Marvel vs. DC


Liron Brunner, Staff Writer


Since the dawn of comics, there has been a war between two worlds, or should I say multiverses? Every superhero nerd – and friend or family member of a superhero nerd – has heard of this universal conflict. No, it is not the Avengers vs Thanos, nor Batman vs the Joker. It is bigger than that: it is Marvel, my personal favorite, vs DC.www

What is considered the most iconic characters are in the eye of the beholder. To viewers who devote many hours to the worlds of DC and Marvel, iconic characters can be Poison Ivy, Wong, Jessica Jones, or Bizarro, but based on a study done by Geekspin focusing alone on the number of searches per character, Joker is the most searched character, then Spider-Man, followed by Black Panther, Wonder Woman, Iron Man, Batman, Harley Quinn and so on.


When you view the debate from a generational standpoint, you will see that in the early 30s, which was when DC Comics was created, they were much more popular, since Marvel was only created in 1939, giving DC a five-year head start in establishing a reputation and building its characters. Without DC, comics would not be as we know them today. As they were the first company to create such a style of comics, they set the bar. At Marvel’s inception, they were known as Atlas, a name which carried until the 60s, the decade when the rivalry between DC and Marvel truly began.


In 1961, Stan Lee was asked to create a revamp of the Justice League, so he and a legendary comic artist, Jack Kirby, created the Fantastic Four, which, unlike Justice League, was marketed to not only kids but people of all ages. Even with the success of this franchise, Marvel was still a fairly small company, so Stan Lee took an initiative to create the “Bullpen Bulletins”, which were letters from him to the targeted younger audience, aimed at teens rather than children. By changing the target audience, Stan Lee was able to change the course of Marvel’s future.


Now, this doesn’t sound like it would change the tide of the comic war. One small letter at the beginning of comics from a small company vs an incredibly popular comic company, but in 1972, DC had to change the name of their most iconic superhero (who at the time was known as Captain Marvel). Since the title of “Marvel” was taken, DC renamed him Shazam, rebranding their biggest selling point. What made Marvel incredibly popular, however, was what is known as the “Marvel Method”. The artist and writer would collaborate, the artist would draw a sketch, and only after that would the author start to add dialogue.


I know it sounds like a history lesson, but it is important to understand the basic roots of the rivalry between Marvel and DC. Now, we jump to the modern-day. As I am a nerd, I have an app with access to thousands of Marvel comics, but that is the unpopular source of science fiction adventure these days. Now, it is all about the movies and TV shows. At the beginning of the live-action superhero TV shows, DC had the lead once again with their first-ever TV show in 1953, Adventures of Superman, while Marvel’s first show was made in 1977, The Amazing Spider-Man. So, how did Marvel make such a comeback in movies and on TV if they were 15 years behind DC?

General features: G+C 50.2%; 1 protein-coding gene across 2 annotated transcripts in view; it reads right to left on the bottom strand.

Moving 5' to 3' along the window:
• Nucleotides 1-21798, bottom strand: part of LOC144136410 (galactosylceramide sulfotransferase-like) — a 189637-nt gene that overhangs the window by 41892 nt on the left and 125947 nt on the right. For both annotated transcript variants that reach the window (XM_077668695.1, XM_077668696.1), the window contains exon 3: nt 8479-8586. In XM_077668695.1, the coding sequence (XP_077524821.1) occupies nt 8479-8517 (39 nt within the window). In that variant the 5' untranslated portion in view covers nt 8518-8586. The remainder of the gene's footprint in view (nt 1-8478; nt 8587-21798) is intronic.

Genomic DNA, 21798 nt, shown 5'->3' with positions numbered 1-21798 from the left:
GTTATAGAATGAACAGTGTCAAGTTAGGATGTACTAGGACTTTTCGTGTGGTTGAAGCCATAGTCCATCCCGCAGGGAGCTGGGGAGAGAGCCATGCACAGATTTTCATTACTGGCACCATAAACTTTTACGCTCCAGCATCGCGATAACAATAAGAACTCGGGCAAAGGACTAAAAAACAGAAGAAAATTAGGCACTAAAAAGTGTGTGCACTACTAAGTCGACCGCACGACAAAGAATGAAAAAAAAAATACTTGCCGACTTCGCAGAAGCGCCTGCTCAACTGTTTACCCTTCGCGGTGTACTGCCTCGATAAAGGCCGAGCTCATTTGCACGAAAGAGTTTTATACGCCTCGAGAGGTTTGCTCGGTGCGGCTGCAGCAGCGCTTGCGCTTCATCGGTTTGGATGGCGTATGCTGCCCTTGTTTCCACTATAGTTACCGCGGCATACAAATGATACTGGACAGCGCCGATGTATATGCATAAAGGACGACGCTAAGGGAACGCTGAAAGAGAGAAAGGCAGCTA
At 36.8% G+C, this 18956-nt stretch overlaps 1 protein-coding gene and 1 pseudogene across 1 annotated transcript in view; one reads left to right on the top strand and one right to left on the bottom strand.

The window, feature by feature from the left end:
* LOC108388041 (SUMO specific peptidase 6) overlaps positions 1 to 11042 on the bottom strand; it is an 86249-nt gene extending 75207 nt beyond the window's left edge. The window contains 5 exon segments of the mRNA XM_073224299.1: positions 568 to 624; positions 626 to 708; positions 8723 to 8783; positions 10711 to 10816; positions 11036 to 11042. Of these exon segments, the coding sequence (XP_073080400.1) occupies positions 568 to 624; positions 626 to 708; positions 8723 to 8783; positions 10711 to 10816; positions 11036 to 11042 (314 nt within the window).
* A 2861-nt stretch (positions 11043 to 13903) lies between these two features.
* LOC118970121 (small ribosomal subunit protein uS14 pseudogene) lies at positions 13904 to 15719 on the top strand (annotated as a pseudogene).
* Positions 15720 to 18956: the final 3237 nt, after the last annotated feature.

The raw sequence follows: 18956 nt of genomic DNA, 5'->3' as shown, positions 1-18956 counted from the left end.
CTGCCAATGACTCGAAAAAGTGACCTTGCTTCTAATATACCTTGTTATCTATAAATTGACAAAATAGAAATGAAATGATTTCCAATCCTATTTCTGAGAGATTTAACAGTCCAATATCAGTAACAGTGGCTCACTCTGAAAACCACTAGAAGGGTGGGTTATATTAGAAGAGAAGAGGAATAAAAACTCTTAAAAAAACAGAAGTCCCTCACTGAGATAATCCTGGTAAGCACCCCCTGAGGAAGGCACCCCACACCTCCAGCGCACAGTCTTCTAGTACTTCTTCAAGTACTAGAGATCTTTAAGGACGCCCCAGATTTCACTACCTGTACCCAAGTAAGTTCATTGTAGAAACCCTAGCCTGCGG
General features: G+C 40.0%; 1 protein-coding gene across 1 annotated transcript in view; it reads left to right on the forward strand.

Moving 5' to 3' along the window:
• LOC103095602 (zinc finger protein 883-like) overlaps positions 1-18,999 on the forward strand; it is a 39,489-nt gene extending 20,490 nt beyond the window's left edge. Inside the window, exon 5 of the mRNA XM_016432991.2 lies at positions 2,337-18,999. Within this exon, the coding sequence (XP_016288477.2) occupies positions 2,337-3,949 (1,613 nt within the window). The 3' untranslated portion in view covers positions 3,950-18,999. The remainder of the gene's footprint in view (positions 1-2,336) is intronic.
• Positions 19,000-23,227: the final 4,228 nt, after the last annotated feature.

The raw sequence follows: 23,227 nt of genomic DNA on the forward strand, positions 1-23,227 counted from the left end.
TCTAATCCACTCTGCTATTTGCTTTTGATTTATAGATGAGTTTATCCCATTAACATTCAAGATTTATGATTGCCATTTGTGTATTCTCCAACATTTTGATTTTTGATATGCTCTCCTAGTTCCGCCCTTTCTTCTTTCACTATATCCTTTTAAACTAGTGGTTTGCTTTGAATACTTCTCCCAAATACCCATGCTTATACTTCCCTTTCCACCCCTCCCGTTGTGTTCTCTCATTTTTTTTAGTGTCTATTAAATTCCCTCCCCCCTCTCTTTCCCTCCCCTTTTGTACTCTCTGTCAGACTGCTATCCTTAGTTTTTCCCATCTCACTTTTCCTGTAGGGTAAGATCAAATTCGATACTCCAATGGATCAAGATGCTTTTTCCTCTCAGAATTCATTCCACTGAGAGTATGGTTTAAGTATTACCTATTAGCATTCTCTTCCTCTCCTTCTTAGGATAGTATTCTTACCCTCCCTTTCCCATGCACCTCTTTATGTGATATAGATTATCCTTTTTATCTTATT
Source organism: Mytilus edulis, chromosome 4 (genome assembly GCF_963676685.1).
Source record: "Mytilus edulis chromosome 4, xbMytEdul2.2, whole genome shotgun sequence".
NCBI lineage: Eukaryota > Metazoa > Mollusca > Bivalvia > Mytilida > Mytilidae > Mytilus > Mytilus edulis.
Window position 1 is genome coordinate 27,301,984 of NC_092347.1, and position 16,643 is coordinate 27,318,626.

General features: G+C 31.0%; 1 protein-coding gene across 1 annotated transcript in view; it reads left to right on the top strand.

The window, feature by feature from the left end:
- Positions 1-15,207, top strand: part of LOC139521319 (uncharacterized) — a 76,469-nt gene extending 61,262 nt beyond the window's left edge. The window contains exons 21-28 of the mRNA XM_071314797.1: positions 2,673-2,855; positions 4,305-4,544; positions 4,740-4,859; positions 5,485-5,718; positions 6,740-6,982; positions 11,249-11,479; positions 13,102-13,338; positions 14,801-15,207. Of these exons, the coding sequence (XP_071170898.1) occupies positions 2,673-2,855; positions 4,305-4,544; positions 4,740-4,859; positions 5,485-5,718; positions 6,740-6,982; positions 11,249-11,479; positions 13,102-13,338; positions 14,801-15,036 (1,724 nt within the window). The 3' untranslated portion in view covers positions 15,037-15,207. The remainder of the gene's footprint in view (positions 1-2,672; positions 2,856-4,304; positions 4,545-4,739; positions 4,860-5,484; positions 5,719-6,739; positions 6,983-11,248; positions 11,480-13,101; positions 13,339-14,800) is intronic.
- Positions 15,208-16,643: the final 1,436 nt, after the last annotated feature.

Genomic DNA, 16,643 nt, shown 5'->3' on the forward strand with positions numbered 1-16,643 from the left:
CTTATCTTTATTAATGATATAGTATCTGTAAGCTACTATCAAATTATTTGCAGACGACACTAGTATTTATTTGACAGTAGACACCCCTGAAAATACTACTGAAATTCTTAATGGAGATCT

There were plenty of successful TV shows and movies before 2008, but that was a pivotal year for the comic industry because on April 14th, 2008, Iron Man was released, changing the balance of popularity entirely. It was a box office hit, with a global grossing of $585.8 million, and it set up the start of the MCU; even though the Amazing Spider-Man duology with Andrew Garfield was released after the start of the MCU (2012 and 2014). They were not in relation to the MCU because Sony has the rights to the character of Spider-Man. Where Marvel succeeded was by giving each hero a riveting origin story. 


Iron Man, Captain America, Thor, and (if you count it as canon to the MCU) the Incredible Hulk, all had their introductions before the first Avengers film. It gave the audience a way to connect with the characters on an individual level, and provided reasoning for each characters’ rationale, unlike Justice League, which was the audiences’ introduction to Aquaman, Cyborg, and Flash for the first time, or Batman vs Superman, which was the first appearance of Wonder Woman.


Currently, the DC universe gets rebooted every few years. There have been many Batmen, including a new one just this year – another issue for the DC universe. The movie Justice League starred Ben Affleck as Batman, and Henry Cavill as Superman, but now both of those actors are on different projects. I am not certain how DC is planning on continuing the Justice League story with different actors, especially after we as the viewers have gotten so accustomed to them playing these iconic characters.


Marvel has a much more personable and stable universe, for when an actor leaves, the character disappears as well. I love the DC universe, but maybe rather than rebooting these characters, they can explore new stories that were never created for film. After all, there is nothing like a Stan Lee cameo, and we all know that DC stole their post-credit scenes from Marvel.